In a groundbreaking move, JPMorgan is the first major company to claw back pay from senior executives linked to the nearly $6 billion dollars in trading losses at its Chief Investment Office.
“I think the fact they did it is significant,” said Professor Charles Elson of the University of Delaware.
Elson, a leading expert on corporate governance added, “I think they are certainly making their point. If those [trading] returns are not produced or they are false returns they [JPMorgan] are certainly entitled to ask for it back.”
Compensation and governance experts say JPMorgan’s actions may now be used as a template by other Wall Street firms looking to recoup pay from employees.
“It’s no longer heads I win, tails I win,” said Elson when asked if the clawbacks would serve as a deterrent to other traders considering risky bets.
“I think the fact that JPMorgan is publicly announcing an implementation of its clawback policy is a major step in the right direction,” said Kenneth Feinberg, an attorney with Feinberg Rozen.
Feinberg, who also serve as the Troubled Asset Relief Progam’s (TARP) Special Master for Executive Compensation noted JPMorgan is the first firm that is not a ward of the government to clawback pay from senior executives.
AIG did it, recouping pay from current and former executives at its Financial Product unit, the group responsible for the near collapse of the insurance giant. But at the time of the clawback, Feinberg points out the government was the majority owner of AIG.
“This has shaken our company to the core,” JPMorgan’s CEO Jamie Dimon said on a conference callwith analysts where the bank outlined the problems that lead to the trading losses, problems that included weak oversight and poor risk management. The bank says these clawbacks are the maximum allowed under its employment agreements.
In light of the losses the bank is clawing back — that is taking back previous compensation —what is close to two years pay from three former managers at the CIO.
The persons impacted are Achilles Macris, Javier Martin-Artajo and Bruno Iksil, known as “the Whale” for the outsized trades made in the credit derivatives markets. As for Ina Drew, the former chief of the CIO who retired in May, Dimon said she voluntarily gave up past pay.
“In my experience she has acted with integrity and tried to do what was right for the company at all times even though she was part of this mistake,” Dimon said on the call. “And I believe that’s true here as well. In that spirit Ina came forward and offered to give up a very significant amount of her past compensation, which is equivalent to the maximum clawback amount."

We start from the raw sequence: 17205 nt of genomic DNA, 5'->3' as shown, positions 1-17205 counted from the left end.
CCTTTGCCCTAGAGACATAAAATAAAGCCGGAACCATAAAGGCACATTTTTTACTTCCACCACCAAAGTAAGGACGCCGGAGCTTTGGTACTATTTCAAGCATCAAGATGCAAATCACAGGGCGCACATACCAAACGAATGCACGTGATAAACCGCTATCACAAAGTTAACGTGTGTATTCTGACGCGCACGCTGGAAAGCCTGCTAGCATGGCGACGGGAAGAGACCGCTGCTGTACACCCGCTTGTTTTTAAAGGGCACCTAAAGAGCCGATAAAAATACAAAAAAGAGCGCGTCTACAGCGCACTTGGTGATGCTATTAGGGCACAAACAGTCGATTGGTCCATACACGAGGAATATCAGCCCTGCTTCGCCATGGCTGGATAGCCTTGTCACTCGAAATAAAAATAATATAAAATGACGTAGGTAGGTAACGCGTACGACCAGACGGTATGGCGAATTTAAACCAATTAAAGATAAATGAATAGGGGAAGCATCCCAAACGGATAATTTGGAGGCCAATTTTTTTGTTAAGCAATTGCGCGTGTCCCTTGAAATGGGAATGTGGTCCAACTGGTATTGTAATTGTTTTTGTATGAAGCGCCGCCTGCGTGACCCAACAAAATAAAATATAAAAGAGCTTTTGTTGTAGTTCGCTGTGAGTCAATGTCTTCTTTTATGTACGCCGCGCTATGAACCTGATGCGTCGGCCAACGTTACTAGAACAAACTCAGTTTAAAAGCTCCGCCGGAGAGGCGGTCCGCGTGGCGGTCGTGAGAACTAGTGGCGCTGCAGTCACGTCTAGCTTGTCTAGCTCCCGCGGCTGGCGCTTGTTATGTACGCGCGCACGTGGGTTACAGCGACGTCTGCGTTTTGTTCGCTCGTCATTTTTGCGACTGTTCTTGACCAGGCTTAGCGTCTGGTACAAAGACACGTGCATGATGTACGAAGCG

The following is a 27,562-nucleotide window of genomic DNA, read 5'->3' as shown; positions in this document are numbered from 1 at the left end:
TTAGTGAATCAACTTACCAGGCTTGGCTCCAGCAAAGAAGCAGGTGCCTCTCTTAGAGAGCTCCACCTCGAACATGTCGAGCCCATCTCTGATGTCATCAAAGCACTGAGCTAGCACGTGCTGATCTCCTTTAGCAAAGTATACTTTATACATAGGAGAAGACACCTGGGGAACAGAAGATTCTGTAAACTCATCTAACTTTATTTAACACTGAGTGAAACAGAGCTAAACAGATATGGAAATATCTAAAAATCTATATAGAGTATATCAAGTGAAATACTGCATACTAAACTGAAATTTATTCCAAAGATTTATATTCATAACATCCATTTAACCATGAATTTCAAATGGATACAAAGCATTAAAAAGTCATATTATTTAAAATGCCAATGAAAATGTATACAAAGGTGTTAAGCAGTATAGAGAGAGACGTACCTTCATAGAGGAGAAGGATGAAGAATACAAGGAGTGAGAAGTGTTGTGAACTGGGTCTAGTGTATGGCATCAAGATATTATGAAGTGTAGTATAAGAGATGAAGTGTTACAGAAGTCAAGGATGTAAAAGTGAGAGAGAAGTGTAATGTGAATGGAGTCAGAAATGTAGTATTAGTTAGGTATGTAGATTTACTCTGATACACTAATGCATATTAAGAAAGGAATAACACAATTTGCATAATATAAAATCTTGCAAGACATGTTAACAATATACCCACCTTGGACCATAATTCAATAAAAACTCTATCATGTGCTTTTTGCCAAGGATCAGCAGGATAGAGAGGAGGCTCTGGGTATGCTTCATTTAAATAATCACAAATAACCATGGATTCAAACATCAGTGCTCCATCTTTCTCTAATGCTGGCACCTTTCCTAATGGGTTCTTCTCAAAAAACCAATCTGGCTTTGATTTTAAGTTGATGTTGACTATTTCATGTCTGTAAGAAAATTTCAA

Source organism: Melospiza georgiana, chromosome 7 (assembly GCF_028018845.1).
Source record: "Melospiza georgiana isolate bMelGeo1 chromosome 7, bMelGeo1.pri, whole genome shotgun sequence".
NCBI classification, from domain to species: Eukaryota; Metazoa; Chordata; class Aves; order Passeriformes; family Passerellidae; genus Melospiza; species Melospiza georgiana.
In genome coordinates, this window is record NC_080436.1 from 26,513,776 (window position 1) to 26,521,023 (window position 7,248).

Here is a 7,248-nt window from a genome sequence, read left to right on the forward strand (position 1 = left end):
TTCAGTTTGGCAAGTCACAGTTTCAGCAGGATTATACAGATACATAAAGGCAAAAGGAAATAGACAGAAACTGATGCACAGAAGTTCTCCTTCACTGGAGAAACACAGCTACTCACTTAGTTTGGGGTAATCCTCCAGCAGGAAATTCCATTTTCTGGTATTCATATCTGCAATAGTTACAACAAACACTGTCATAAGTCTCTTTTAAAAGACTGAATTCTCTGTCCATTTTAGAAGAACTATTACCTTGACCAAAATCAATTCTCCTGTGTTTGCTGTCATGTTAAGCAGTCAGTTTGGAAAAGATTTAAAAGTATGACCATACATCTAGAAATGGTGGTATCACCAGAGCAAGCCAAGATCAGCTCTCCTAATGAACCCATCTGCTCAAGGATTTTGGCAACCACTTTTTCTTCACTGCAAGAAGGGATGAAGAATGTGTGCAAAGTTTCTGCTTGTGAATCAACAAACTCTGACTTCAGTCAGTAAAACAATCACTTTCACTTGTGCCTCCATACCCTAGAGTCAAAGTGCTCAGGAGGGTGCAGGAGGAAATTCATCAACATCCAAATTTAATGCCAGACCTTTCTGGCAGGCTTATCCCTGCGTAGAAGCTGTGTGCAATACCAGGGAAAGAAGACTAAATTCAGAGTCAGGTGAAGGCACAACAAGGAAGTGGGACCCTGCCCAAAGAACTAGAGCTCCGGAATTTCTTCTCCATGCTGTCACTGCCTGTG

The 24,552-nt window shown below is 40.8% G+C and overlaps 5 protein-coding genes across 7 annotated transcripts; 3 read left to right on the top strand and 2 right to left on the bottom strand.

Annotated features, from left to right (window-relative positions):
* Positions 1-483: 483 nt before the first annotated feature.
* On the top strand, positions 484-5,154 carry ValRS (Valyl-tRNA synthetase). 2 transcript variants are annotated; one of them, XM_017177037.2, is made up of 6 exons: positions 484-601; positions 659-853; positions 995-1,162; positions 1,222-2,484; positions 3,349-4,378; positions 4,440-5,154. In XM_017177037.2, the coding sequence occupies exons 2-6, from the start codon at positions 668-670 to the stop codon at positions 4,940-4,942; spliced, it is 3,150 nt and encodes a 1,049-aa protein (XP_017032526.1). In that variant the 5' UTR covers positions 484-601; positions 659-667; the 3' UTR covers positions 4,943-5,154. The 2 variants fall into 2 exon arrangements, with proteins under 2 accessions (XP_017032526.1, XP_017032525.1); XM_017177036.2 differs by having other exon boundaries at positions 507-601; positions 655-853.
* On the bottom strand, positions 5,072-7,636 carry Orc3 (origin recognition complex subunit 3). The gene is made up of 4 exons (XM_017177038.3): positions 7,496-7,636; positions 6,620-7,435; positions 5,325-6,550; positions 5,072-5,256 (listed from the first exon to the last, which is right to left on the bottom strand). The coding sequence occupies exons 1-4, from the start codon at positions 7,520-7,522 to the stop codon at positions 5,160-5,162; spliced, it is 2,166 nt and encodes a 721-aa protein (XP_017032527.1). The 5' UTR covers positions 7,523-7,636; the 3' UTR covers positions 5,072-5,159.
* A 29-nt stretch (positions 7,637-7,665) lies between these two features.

In 2011, Drew was one of JPMorgan’s five highest paid executives pulling down $15.1 million dollars.
The pay that is being clawed back includes restricted stock and option grants. The fact is this type of pay is being recouped was not unexpected.
For tax purposes and from a legal perspective, it is easier to cancel grants or take back restricted stock than it is to try to get employees to return cash that has been deposited in an account or used to pay for a house or car. JPMorgan’s actions are bringing cautious praise from some members of the governance community.
In an email to CNBC, Eleanor Bloxham of the Value Alliance and Corporate Governance Alliance wrote, “"The clawbacks are substantial. I think the board should have been more out front on a clawback for Jamie and the CFO — and perhaps an internal audit.”
Since the trading losses were first disclosed in May, the bank has said it would consider clawing back pay. It is a decision that will be dissected on Wall Street where some banks have clawed back pay from more junior members, but where such actions are not disclosed publicly and have not yet impacted people of Drew’s seniority.
There had been speculation the Dimon might forfeit some pay given he has said the CIO losses were a reflection of poor oversight.
In an interview with CNBC last month Dimon said any decision on his compensation would be made by the board.
During the call Mike Cavanagh, the bank’s CEO of Treasury and Securities Services who was charged with conducting the internal investigation into the losses, said any decisions about other clawbacks will be made during the course of business this year and would reflect an individual’s involvement with CIO among other factors.
Robin Ferracone, Chairman of the compensation consultant Farient Advisors questions why the bank did not announce it was clawing back pay of some members of senior management.
Ferracone pointed out that the banks own clawback policy states pay should be clawed back if members of the operating committee failed to identify risks that were material to the company. Because of the trading losses, the bank restated its first quarter earnings, a fact she said should triggered a clawback under the bank’s rules.
-By CNBC's Mary Thompson
This post has been updated.